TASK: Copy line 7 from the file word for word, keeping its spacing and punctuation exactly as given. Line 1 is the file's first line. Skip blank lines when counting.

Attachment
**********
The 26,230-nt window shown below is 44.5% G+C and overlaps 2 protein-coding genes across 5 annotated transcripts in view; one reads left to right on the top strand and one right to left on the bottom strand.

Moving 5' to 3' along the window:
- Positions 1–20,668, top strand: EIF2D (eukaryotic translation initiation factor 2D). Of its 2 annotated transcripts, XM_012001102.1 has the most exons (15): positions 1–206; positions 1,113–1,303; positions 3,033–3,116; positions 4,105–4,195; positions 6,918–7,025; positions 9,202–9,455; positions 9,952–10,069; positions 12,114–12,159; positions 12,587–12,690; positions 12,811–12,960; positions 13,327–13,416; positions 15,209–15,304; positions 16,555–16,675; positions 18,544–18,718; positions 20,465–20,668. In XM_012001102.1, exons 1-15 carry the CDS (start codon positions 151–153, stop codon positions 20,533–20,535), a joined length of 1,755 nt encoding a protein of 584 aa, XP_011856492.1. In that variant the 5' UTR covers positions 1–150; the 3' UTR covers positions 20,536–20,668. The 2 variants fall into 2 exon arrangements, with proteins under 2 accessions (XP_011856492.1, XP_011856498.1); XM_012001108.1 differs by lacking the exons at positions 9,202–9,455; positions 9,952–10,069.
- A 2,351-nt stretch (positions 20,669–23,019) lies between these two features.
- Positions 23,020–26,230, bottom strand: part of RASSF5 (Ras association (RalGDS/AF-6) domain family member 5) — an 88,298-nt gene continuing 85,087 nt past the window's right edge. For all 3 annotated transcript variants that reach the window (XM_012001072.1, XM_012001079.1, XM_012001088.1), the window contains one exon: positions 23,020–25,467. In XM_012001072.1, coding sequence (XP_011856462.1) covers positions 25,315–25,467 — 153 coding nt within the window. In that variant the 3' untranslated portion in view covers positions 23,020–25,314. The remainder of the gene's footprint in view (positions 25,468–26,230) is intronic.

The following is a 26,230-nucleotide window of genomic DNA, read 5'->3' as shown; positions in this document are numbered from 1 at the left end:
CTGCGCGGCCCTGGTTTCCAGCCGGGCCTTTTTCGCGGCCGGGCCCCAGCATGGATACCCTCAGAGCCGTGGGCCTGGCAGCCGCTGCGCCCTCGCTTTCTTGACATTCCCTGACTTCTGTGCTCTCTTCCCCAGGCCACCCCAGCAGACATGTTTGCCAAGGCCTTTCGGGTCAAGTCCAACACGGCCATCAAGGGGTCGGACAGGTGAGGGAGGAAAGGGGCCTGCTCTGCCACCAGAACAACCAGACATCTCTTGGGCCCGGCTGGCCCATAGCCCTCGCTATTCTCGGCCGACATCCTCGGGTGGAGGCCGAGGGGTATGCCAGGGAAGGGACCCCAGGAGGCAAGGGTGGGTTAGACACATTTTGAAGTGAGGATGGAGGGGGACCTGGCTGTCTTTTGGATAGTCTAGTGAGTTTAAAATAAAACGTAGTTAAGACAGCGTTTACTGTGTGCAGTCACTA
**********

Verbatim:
CTGCGCGGCCCTGGTTTCCAGCCGGGCCTTTTTCGCGGCCGGGCCCCAGCATGGATACCCTCAGAGCCGTGGGCCTGGCAGCCGCTGCGCCCTCGCTTTCTTGACATTCCCTGACTTCTGTGCTCTCTTCCCCAGGCCACCCCAGCAGACATGTTTGCCAAGGCCTTTCGGGTCAAGTCCAACACGGCCATCAAGGGGTCGGACAGGTGAGGGAGGAAAGGGGCCTGCTCTGCCACCAGAACAACCAGACATCTCTTGGGCCCGGCTGGCCCATAGCCCTCGCTATTCTCGGCCGACATCCTCGGGTGGAGGCCGAGGGGTATGCCAGGGAAGGGACCCCAGGAGGCAAGGGTGGGTTAGACACATTTTGAAGTGAGGATGGAGGGGGACCTGGCTGTCTTTTGGATAGTCTAGTGAGTTTAAAATAAAACGTAGTTAAGACAGCGTTTACTGTGTGCAGTCACTA